Almost three years after disabled would-be bus passengers staged demonstrations for access to public transportation, the Utah Transit Authority is scheduled to begin offering them a special service that is already being labeled discriminatory.

The service is FlexTrans, which is short for "flexible transportation service." The $1.8 million fleet, which includes 15 scaled-down buses with platforms that can be lowered nearly to ground level for easy entrance and exit by wheelchair, is expected to begin running in July.The discriminatory label comes from a member of the group that held several protests against UTA in September 1985. The goal of the wheelchair-bound demonstrators who halted buses downtown by rolling in front of them was to have access to all of UTA's buses.

Today, 38 of the authority's approximately 380 buses are equipped with wheelchair lifts. FlexTrans buses will pick up disabled riders outside their residences and take them to a station at 1900 S. State St., where they can either connect with one of the wheelchair-lift-equipped buses or another FlexTrans bus.

Having a separate bus system to serve the disabled discriminates against them, said Mark Smith, the community resource coordinator for the Utah Independent Living Center.

"It is another system in which people identified as being disabled cannot have the same service as other people. It is a discriminatory system," he said.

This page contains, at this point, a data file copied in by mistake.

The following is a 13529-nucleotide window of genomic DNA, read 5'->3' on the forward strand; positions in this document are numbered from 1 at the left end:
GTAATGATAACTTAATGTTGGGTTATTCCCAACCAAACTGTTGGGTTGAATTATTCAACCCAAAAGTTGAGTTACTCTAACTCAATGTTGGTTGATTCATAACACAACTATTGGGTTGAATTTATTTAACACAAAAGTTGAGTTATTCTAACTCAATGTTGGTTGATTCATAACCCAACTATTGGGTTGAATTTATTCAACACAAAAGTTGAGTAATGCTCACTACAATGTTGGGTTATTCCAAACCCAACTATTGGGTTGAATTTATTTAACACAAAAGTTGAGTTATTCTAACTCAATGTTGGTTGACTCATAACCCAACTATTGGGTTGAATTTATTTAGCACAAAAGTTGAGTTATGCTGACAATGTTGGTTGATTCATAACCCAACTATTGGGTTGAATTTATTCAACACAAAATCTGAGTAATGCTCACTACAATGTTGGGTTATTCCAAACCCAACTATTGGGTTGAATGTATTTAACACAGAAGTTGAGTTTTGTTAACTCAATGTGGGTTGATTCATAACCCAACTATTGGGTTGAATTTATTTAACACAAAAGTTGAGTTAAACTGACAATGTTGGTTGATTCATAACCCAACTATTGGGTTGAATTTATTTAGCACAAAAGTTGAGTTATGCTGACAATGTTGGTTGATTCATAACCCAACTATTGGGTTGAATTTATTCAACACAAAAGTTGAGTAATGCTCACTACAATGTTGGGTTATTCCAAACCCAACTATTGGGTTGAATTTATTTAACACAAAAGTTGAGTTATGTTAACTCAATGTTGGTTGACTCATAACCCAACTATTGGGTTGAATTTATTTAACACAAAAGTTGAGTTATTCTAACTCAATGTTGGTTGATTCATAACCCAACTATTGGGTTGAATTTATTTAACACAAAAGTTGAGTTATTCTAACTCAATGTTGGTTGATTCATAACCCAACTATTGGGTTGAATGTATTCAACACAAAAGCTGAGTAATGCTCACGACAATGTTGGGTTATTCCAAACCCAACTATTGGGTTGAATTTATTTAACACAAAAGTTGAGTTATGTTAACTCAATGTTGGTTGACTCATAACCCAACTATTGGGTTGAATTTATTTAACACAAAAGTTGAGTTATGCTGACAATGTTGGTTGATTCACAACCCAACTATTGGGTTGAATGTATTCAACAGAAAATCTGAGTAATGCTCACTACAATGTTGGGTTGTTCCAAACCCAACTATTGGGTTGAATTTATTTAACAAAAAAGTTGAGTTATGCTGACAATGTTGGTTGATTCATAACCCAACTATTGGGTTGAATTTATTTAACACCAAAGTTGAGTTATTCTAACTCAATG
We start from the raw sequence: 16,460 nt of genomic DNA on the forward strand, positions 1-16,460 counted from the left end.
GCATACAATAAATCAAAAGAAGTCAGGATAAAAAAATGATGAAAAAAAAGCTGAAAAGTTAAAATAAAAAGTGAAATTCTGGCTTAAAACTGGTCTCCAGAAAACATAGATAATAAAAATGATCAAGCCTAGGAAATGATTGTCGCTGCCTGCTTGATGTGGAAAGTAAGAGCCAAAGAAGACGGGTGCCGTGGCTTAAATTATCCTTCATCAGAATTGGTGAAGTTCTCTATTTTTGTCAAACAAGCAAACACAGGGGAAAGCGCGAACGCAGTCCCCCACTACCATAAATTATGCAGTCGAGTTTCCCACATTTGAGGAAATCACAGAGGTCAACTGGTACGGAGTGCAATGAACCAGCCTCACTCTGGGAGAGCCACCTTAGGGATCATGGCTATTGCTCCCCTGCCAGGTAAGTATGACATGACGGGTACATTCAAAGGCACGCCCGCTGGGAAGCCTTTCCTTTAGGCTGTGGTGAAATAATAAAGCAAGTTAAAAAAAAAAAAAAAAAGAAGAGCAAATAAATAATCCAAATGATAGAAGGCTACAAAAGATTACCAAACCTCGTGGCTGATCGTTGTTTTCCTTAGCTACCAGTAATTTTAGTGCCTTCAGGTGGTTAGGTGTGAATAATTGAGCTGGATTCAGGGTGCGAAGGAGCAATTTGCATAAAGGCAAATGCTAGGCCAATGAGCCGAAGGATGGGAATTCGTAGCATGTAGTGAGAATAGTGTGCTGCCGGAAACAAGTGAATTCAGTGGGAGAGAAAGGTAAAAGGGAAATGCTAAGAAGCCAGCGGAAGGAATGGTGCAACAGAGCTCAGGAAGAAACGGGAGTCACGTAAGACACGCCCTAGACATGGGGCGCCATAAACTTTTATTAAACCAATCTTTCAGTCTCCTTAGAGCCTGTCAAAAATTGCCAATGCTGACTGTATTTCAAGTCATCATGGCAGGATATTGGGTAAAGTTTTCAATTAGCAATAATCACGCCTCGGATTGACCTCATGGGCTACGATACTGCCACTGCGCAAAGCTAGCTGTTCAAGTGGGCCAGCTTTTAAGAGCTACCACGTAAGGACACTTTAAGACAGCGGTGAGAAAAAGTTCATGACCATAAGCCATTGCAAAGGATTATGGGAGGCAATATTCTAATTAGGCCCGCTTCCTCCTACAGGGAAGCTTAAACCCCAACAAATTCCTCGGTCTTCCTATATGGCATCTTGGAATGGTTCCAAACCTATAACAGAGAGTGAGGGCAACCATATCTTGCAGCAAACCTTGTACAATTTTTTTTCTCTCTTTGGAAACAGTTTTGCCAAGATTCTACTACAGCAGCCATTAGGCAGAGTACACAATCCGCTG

John Inglish, UTA operations director, said installing equipment to accommodate wheelchairs would be cheaper than operating the FlexTrans fleet but could strand many disabled passengers who are unable to get themselves to a bus stop.

That, he said, is discrimination against the disabled, not offering them so-called "curb-to-curb" bus service FlexTrans provides.

"The issue of discrimination has to do with the issue of mobility," Inglish said. "To not provide the high level of mobility would be discriminating."

Debra Mair, executive director of the Utah Independent Living Center, said there has been concern among the wheelchair-bound about the project taking too long, which could result in more protests if the results aren't judged to have been worth the wait.